Angelica Rosario paused outside the glass door at Subway. She smoothed her black, pin-striped pants and entered the shop, wallpapered in bright yellow. A store manager was making sandwiches and asked Angelica to give her a moment. Angelica sat down and looked around anxiously.
In the previous five months, she'd tried to find work as an administrative assistant, a receptionist, a fast-food cashier, a hostess, a telemarketer, a saleswoman. She'd applied for 74 jobs, gone on dozens of interviews. At least twice, she'd been hired and then lost it before she even started, after the background check. Where once she'd earned $50,000 a year as a loan processor, now she couldn't get a job at McDonald's.
She'd grown desperate. Now 45, would she sleep on her parents' couch for the rest of her life? How would she support herself? Why was she so nervous?
"Here you go, honey." The manager handed Angelica a job application. She dug a pair of maroon readers out of her purse and began filling it out.
At the counter, a woman was ordering a 6-inch Italian: "black olives, green peppers, a few banana peppers, oil and vinegar."
On the job application, Angelica was listing off her skills and qualifications: "fast learner, reliable, friendly and care about customer satisfaction."
She filled in the other blanks. Boca Ciega High School through the ninth grade. A GED, followed by an associate's degree from the University of South Florida. A certified medical assistant in a pediatric surgery department, and then a loan processor for several mortgage companies.
There was no box for her criminal history, but she knew it would come up. It always did.
How to begin her story? With the pregnancy at 16, months after she was Boca Ciega High School's ninth-grade homecoming princess? Or later, after she developed a drug habit that only got worse after her husband died from a heart problem? She would have to explain her most serious charges — possession of cocaine in Williams Park and use of her elderly neighbor's debit card.
She'd spent 364 days in jail and gotten out just five months before, moving back in with her parents in St. Petersburg. That's when the job rejections arrived as if on a conveyer belt.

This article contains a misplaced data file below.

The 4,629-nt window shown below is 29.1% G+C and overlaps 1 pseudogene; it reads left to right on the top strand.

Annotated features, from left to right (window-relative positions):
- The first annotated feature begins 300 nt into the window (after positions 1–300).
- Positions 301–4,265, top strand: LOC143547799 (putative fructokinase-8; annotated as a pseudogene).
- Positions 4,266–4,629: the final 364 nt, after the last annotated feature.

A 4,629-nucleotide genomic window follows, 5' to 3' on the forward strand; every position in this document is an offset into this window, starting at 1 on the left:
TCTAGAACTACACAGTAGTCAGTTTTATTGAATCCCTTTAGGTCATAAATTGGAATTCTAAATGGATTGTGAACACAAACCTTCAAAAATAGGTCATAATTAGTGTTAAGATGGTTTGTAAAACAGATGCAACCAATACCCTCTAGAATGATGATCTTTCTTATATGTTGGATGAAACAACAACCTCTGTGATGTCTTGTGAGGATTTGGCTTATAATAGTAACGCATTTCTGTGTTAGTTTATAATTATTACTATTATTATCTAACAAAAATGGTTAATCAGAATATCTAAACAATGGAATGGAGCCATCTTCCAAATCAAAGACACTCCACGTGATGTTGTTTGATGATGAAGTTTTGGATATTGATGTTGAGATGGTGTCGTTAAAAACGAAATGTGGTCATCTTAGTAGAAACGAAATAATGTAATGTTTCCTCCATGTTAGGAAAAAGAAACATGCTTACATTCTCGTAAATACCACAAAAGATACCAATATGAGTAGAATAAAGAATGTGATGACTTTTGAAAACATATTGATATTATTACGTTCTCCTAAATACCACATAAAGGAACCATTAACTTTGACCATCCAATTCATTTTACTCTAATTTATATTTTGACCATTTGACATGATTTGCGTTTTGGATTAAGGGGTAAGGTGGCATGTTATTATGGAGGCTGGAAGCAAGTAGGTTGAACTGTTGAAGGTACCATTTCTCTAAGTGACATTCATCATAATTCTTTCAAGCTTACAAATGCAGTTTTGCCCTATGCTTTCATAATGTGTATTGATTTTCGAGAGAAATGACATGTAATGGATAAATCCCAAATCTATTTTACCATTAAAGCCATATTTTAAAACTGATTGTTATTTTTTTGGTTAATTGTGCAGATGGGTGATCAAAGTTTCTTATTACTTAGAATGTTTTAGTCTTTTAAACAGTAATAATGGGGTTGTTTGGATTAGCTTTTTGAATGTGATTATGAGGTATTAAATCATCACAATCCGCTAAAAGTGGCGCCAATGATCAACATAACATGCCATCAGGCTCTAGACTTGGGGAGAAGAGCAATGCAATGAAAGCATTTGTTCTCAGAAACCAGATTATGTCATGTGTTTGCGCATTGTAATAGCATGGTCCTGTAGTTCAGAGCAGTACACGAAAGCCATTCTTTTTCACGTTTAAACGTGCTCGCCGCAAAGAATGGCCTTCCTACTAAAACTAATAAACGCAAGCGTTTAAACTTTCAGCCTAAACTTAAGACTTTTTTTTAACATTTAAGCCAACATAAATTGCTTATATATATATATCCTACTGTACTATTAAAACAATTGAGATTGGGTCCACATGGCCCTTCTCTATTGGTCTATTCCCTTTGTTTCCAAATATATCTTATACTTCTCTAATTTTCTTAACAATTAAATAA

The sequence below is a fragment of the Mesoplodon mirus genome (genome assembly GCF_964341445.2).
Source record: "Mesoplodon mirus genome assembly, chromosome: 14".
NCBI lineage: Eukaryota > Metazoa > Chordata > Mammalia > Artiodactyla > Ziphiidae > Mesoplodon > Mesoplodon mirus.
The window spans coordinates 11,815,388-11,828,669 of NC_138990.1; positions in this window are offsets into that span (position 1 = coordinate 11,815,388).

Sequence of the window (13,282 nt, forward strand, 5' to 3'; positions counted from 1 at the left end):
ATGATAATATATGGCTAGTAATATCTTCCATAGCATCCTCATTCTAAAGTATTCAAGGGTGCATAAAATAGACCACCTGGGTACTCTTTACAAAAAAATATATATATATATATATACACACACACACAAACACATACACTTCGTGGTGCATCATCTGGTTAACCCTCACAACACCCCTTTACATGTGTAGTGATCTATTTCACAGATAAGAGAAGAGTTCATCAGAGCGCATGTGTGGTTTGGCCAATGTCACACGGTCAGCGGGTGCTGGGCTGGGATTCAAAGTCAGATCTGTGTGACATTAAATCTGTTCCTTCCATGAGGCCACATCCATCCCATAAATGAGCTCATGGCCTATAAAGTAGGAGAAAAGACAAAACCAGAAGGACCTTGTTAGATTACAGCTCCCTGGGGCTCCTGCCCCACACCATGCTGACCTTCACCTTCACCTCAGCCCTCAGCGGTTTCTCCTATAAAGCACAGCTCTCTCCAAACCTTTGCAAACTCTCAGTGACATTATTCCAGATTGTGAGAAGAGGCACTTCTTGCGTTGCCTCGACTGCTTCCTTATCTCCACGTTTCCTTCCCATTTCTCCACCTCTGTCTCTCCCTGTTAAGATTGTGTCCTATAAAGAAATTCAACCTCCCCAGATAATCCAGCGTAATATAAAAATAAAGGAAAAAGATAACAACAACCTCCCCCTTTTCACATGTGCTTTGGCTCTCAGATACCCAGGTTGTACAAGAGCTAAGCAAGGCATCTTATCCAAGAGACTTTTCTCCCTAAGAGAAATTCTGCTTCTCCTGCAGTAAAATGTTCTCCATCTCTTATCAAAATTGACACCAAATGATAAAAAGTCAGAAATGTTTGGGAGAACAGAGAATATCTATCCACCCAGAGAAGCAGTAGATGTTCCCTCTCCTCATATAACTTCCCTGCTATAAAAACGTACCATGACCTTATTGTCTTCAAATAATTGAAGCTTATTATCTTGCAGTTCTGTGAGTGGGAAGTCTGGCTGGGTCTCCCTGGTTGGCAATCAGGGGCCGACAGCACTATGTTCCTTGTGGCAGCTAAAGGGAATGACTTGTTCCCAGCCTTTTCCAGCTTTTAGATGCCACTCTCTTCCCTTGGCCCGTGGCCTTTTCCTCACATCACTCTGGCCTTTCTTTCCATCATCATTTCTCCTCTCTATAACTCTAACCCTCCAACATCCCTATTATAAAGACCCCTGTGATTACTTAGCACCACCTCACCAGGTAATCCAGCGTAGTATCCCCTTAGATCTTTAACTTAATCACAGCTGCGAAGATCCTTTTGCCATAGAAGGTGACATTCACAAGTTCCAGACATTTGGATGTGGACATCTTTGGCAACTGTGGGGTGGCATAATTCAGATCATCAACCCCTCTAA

No one believed in her commitment to start anew.
Until she went to a Red Tent Women's Initiative support group meeting and met case manager Susan Katz. Until Katz was convinced that Angelica was serious.
Then Katz mentioned that the Subway on Ulmerton Road might be willing to hire a felon.
So here, on a September afternoon, Angelica was hopeful but not confident. She'd done this too many times before.
• • •
"Sorry, I'm coming," said Subway co-manager Joni Pierce, wiping her hands on her green apron.
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"No problem, I see you are a little busy," Angelica said.
Moments later, the manager slipped into a chair across from Angelica and picked up her job application. We Are Young played over the sound system. It smelled of fresh-baked bread.
"I've never worked at Subway before," Angelica said, "but I was referred here . . . and I've been looking for a job desperately. I want to work so badly. Just give me a chance."
Pierce knew Angelica was a felon. But she was a firm believer in second chances. She'd hired quite a few who had succeeded, and some who hadn't. One woman was now an assistant manager at another store.
"Yeah, you can only not work for so long," said Pierce, scanning the application through bifocals.
"But noooo . . . ?" Pierce trailed off.
"Fast food experience?" Angelica said. "I don't. I can learn."
"So tell us why we should hire you?"
"You wouldn't regret it."
"That's what they all say," Pierce said with a smile.
"It's not that I need a job," said Angelica earnestly. "I want a job. I need to work, and I want to feel good about being part of the workforce again. I want to be useful."
Pierce explained this was a training store, but they were short-staffed.
"We need people, but don't screw with us," she said. "Do you work under pressure well?"
Angelica nodded eagerly. "I'm actually at my best under pressure. I'd really just like a chance."
She knew she sounded desperate. Tears began to well in her eyes.
"Well, I'd like to get you on board as soon as possible," Pierce said.
"Oh, that sounds wonderful," Angelica said, and she tried to stop crying, but she couldn't. She wiped her eyes and smiled brightly at the same time.
"Thank you so much. I'm so excited."
"It's okay, honey," Pierce said, getting up. "You keep that excitement."
Angelica sat there with that smile, her eyes wet, savoring the news.
Then she walked outside and pulled out her phone. While she was waiting for her mother to pick up, she realized she hadn't even asked how much she'd be paid. It didn't matter. She knew she would need a second job if she ever wanted to get her own place. But it was a start.
Her mother answered.
"I got the job!"